At Jefferies, we understand the various challenges that can be thrown at us through life circumstances. We offer practical support during these times in a friendly and efficient manner.
Our Team has over 30 years’ collective experience in providing high quality work on all matters relating to wills and estate administration. The team has particular expertise in inheritance tax matters and high value estates and we pride ourselves on delivering a personal and professional service.
We have three members of the team who may work on your matter:
Depending on which team member is allocated to your matter, they will be supervised by either Mark Hidveghy (Partner and Head of our Private Client department) or by Gill Tobin (Head of Probate department)
We have two further members of the team who can advise and assist you on estate disputes or contentious probate matters:
All matters relating to disputes are supervised by Sarah Mitchell (Partner and Head of Litigation department)
Court of Protection Applications
If a family member has lost mental capacity without having made an LPA, it may become necessary for an application to be made to the Court of Protection to enable you to legally act on their behalf. This can be long and complicated due to the court processes and we can guide you through this from start to finish.
Powers of Attorney
The Mental Capacity Act 2005 introduced Lasting Powers of Attorney (LPA), with effect from 1st October 2007, to replace Enduring Powers of Attorney (Note: Enduring Powers of Attorney made prior to that date remain valid).
An LPA will enable you to appoint one or more persons to act on your behalf during your lifetime in relation to your property and financial affairs and/or your health and welfare. We can advise you on the creation of an LPA, the best person(s) to appoint and the extent of the authority to give them. We can also advise on the registration of an LPA at the Office of the Public Guardian and the registration of Enduring Powers of Attorney that were made prior to 1st October 2007.
If you’d like more information, view our LPAs: Guides to process and costs.
When someone close to you dies, it can be a very distressing time and very difficult to face sorting out their assets and belongings. Jefferies are able to help with the administration and formalities of releasing bank accounts, houses, other assets and dealing with liabilities. We are able to ensure the estate is administered in accordance with the will and the interests of the deceased met. Where there is no will, we can guide you through the steps that need to be taken for the deceased’s estate to be distributed.
Trusts and Settlements
Various assets can be the subject of trusts including property, life insurance policies and pension death benefits. Trusts are often necessary to care for the vulnerable and to protect the family. Trusts also assist with tax planning (both during lifetime and on death).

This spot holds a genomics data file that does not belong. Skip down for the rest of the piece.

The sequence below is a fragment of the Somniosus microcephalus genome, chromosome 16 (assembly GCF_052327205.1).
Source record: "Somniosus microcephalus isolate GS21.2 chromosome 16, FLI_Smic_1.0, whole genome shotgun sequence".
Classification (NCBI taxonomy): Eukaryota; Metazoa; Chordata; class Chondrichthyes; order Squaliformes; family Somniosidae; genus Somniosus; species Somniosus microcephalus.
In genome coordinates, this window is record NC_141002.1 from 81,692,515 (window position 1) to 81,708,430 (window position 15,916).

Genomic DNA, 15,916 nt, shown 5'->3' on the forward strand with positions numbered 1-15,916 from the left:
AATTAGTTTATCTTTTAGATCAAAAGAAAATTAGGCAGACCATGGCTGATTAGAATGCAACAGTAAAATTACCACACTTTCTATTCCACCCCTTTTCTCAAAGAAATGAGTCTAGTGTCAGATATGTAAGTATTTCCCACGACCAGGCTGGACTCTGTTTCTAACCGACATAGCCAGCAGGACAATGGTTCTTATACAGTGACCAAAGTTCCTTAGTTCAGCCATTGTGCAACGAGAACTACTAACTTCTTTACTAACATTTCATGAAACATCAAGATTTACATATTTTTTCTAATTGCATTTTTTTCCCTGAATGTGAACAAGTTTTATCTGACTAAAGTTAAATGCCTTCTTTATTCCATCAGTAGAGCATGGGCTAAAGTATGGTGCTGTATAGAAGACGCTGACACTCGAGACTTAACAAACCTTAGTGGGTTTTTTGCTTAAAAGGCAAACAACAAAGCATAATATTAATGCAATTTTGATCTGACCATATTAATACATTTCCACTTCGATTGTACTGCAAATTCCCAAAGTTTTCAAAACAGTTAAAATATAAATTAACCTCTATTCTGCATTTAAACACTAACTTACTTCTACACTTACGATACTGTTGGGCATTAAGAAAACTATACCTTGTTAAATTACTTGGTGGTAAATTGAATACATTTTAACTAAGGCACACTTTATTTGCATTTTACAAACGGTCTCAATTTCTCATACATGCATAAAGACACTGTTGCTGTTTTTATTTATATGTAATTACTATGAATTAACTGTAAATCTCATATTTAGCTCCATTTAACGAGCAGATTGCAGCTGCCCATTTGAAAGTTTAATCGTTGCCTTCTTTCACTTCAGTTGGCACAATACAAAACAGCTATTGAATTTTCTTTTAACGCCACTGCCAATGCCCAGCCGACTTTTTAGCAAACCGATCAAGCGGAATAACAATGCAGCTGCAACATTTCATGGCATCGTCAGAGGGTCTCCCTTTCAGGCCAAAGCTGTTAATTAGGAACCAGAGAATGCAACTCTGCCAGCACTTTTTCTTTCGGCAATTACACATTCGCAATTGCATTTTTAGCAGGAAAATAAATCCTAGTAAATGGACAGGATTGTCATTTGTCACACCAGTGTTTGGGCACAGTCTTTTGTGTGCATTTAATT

We can assist with:
- Creation of trust documents
- Distribution and termination of trusts
- Advice to trustees
- Change of trustee
Will and Probate Disputes
Wills are designed to give certainty to someone’s wishes when they die. Unfortunately disputes can still arise. A person may feel they were promised property or land that was not included in the will, you may feel a will was written under duress or undue influence, or that you have an interest in items that a will leaves to someone else. You may have concerns over how a Trustee is dealing with the deceased’s estate or you are a Trustee yourself having difficulty with a beneficiary.
We understand how difficult will disputes can be emotionally. They often involve disagreements between family members or those close to the deceased. We will work with you to understand any personal dynamics, as well as provide legal advice in order to find the best way to resolve matters. Very often these matters can be resolved through discussions, negotiation or mediation which help preserve relationships, but action can be taken through the courts as well.
Making a will is an important life decision. In our experience, a high proportion of people don’t make a will and assume that their estate will pass automatically to those they care most about. Sadly this is often not the case and if you wish to specify where your estate goes, we recommend you make a will.
A will can make provision for:
- Your funeral arrangements
- Specify who will look after your children
- Make proper provision for your family
- Leave specific items of worth or sentimental value to individuals
- Create trusts to benefit individuals
- A will can also be used to minimise the Inheritance tax liabilities of those you leave behind.